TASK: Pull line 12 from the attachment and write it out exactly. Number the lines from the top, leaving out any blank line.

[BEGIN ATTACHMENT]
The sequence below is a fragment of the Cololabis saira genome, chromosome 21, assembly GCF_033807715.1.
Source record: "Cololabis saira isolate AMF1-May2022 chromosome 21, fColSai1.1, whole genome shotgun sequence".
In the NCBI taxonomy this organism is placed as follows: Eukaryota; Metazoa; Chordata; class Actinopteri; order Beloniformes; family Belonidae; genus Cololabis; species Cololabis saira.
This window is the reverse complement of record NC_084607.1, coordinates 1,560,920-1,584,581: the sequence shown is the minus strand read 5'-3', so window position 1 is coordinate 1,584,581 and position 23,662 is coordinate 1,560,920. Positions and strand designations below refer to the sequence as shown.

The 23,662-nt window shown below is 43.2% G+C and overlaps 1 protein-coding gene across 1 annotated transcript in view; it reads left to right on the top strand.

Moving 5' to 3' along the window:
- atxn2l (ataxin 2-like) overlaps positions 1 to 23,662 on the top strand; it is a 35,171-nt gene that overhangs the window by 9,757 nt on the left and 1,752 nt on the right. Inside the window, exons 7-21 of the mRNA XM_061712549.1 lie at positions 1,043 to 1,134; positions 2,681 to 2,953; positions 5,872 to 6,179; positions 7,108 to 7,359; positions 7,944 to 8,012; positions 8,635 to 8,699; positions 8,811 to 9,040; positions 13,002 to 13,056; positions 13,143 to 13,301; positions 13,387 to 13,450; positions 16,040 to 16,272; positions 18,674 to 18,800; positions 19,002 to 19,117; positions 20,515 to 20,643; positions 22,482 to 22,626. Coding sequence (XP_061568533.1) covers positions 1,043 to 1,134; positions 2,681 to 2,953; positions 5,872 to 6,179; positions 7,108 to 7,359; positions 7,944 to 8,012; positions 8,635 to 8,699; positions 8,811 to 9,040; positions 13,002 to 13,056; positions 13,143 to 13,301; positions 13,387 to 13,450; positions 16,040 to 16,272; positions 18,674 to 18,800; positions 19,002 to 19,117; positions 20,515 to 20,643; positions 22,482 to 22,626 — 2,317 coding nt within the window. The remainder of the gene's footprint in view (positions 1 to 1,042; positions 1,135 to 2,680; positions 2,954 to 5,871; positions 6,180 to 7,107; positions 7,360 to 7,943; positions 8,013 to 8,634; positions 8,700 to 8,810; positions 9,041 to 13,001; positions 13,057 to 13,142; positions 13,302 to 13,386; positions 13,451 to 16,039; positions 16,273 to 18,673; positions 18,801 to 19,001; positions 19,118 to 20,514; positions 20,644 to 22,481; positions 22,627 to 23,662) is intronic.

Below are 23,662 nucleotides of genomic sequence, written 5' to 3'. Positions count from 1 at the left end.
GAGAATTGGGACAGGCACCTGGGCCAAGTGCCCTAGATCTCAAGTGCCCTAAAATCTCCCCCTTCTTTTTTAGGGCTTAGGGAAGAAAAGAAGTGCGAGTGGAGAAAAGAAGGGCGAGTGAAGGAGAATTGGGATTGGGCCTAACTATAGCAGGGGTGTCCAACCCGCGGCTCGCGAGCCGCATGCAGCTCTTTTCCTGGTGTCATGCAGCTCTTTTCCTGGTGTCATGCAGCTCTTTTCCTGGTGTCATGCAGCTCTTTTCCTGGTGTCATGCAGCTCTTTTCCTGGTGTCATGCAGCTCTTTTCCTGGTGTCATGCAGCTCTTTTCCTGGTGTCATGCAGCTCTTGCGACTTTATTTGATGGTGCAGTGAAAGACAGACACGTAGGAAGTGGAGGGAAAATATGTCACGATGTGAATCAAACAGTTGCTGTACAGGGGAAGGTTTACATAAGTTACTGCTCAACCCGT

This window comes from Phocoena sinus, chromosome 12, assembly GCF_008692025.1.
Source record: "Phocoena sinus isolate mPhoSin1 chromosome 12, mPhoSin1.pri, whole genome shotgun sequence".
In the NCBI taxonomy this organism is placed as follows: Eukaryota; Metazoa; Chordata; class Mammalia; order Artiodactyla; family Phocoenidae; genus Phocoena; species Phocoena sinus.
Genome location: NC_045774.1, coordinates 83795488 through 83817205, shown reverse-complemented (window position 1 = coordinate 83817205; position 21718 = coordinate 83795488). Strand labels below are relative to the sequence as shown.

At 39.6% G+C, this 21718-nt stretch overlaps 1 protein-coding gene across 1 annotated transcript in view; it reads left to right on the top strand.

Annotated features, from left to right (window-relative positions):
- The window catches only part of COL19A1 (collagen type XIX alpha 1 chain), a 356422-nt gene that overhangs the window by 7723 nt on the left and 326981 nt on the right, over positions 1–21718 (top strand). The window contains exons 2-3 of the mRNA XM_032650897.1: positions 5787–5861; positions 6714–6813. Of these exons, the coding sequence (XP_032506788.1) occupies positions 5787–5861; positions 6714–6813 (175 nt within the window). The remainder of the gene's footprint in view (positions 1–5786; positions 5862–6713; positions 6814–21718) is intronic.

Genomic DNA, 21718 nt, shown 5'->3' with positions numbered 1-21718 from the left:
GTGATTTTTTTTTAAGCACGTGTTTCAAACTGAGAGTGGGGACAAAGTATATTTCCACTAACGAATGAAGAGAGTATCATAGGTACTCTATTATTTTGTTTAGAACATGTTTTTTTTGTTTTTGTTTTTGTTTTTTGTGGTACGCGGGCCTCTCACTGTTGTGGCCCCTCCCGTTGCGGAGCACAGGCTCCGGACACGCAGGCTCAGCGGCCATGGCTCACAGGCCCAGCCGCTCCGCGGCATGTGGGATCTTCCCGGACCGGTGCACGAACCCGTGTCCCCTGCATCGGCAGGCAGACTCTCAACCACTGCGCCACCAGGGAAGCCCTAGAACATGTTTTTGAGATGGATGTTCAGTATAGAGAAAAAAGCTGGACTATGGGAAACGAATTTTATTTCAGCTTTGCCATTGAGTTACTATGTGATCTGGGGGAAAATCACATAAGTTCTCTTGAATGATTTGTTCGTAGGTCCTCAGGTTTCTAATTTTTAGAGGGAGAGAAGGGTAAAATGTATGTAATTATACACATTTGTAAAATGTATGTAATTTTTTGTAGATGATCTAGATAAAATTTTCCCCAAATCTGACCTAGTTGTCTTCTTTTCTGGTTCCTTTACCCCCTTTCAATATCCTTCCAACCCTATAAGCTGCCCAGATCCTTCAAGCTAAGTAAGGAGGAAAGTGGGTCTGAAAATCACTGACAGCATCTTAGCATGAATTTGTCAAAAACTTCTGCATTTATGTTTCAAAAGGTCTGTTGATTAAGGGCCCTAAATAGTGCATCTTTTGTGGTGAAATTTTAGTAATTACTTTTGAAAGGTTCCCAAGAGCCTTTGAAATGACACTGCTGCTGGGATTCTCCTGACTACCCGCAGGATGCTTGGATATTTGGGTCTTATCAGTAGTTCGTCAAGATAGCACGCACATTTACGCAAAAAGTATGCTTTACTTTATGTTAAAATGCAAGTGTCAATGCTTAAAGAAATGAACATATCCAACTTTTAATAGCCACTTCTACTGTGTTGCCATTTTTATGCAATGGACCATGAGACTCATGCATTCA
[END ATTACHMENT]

In the NCBI taxonomy this organism is placed as follows: Eukaryota; Metazoa; Chordata; class Mammalia; order Artiodactyla; family Phocoenidae; genus Phocoena; species Phocoena sinus.